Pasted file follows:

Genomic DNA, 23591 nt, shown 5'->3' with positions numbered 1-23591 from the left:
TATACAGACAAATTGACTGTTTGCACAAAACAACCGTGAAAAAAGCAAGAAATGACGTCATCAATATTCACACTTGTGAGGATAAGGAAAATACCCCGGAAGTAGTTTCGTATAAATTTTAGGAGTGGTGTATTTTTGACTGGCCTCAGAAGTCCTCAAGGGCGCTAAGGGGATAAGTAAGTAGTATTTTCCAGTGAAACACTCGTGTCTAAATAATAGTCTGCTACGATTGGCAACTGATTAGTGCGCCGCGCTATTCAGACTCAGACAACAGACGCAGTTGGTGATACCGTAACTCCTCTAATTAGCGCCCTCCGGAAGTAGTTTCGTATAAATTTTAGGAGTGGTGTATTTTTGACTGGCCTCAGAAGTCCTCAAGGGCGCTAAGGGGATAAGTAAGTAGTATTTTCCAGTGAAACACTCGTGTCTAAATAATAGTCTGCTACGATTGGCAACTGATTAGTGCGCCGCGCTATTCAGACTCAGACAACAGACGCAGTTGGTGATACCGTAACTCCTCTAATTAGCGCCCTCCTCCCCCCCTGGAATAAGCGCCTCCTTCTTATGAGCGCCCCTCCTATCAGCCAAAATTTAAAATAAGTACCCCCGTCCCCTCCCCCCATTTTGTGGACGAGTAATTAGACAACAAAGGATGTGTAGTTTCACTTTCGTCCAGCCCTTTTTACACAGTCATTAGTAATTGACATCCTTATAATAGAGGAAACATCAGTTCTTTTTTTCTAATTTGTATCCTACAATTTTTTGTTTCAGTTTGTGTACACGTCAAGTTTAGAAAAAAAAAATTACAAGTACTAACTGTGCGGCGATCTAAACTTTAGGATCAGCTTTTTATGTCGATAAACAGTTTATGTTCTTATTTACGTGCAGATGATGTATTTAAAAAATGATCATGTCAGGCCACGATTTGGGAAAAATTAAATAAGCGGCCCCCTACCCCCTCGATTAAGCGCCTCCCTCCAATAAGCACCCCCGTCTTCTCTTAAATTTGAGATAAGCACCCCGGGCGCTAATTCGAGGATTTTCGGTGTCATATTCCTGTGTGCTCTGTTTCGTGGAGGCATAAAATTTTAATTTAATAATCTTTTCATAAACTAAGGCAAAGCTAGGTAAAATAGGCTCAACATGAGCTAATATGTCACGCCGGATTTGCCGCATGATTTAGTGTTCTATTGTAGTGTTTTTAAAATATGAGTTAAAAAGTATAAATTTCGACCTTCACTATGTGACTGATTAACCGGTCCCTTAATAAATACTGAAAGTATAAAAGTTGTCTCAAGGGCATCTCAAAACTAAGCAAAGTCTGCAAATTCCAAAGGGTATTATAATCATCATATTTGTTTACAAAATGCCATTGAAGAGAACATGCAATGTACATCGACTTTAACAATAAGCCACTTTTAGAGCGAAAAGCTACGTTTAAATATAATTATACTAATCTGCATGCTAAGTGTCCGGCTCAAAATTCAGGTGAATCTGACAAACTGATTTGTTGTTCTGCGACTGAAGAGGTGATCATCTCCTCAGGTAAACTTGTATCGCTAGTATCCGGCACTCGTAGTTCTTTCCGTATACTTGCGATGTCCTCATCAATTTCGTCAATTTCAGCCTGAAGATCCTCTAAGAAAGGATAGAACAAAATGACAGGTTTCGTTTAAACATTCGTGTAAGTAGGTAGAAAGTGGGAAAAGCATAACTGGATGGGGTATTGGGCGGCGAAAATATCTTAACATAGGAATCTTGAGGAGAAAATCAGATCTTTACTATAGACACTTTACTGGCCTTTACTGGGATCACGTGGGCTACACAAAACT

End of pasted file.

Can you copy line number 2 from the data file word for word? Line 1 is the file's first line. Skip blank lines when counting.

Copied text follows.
TATACAGACAAATTGACTGTTTGCACAAAACAACCGTGAAAAAAGCAAGAAATGACGTCATCAATATTCACACTTGTGAGGATAAGGAAAATACCCCGGAAGTAGTTTCGTATAAATTTTAGGAGTGGTGTATTTTTGACTGGCCTCAGAAGTCCTCAAGGGCGCTAAGGGGATAAGTAAGTAGTATTTTCCAGTGAAACACTCGTGTCTAAATAATAGTCTGCTACGATTGGCAACTGATTAGTGCGCCGCGCTATTCAGACTCAGACAACAGACGCAGTTGGTGATACCGTAACTCCTCTAATTAGCGCCCTCCGGAAGTAGTTTCGTATAAATTTTAGGAGTGGTGTATTTTTGACTGGCCTCAGAAGTCCTCAAGGGCGCTAAGGGGATAAGTAAGTAGTATTTTCCAGTGAAACACTCGTGTCTAAATAATAGTCTGCTACGATTGGCAACTGATTAGTGCGCCGCGCTATTCAGACTCAGACAACAGACGCAGTTGGTGATACCGTAACTCCTCTAATTAGCGCCCTCCTCCCCCCCTGGAATAAGCGCCTCCTTCTTATGAGCGCCCCTCCTATCAGCCAAAATTTAAAATAAGTACCCCCGTCCCCTCCCCCCATTTTGTGGACGAGTAATTAGACAACAAAGGATGTGTAGTTTCACTTTCGTCCAGCCCTTTTTACACAGTCATTAGTAATTGACATCCTTATAATAGAGGAAACATCAGTTCTTTTTTTCTAATTTGTATCCTACAATTTTTTGTTTCAGTTTGTGTACACGTCAAGTTTAGAAAAAAAAAATTACAAGTACTAACTGTGCGGCGATCTAAACTTTAGGATCAGCTTTTTATGTCGATAAACAGTTTATGTTCTTATTTACGTGCAGATGATGTATTTAAAAAATGATCATGTCAGGCCACGATTTGGGAAAAATTAAATAAGCGGCCCCCTACCCCCTCGATTAAGCGCCTCCCTCCAATAAGCACCCCCGTCTTCTCTTAAATTTGAGATAAGCACCCCGGGCGCTAATTCGAGGATTTTCGGTGTCATATTCCTGTGTGCTCTGTTTCGTGGAGGCATAAAATTTTAATTTAATAATCTTTTCATAAACTAAGGCAAAGCTAGGTAAAATAGGCTCAACATGAGCTAATATGTCACGCCGGATTTGCCGCATGATTTAGTGTTCTATTGTAGTGTTTTTAAAATATGAGTTAAAAAGTATAAATTTCGACCTTCACTATGTGACTGATTAACCGGTCCCTTAATAAATACTGAAAGTATAAAAGTTGTCTCAAGGGCATCTCAAAACTAAGCAAAGTCTGCAAATTCCAAAGGGTATTATAATCATCATATTTGTTTACAAAATGCCATTGAAGAGAACATGCAATGTACATCGACTTTAACAATAAGCCACTTTTAGAGCGAAAAGCTACGTTTAAATATAATTATACTAATCTGCATGCTAAGTGTCCGGCTCAAAATTCAGGTGAATCTGACAAACTGATTTGTTGTTCTGCGACTGAAGAGGTGATCATCTCCTCAGGTAAACTTGTATCGCTAGTATCCGGCACTCGTAGTTCTTTCCGTATACTTGCGATGTCCTCATCAATTTCGTCAATTTCAGCCTGAAGATCCTCTAAGAAAGGATAGAACAAAATGACAGGTTTCGTTTAAACATTCGTGTAAGTAGGTAGAAAGTGGGAAAAGCATAACTGGATGGGGTATTGGGCGGCGAAAATATCTTAACATAGGAATCTTGAGGAGAAAATCAGATCTTTACTATAGACACTTTACTGGCCTTTACTGGGATCACGTGGGCTACACAAAACT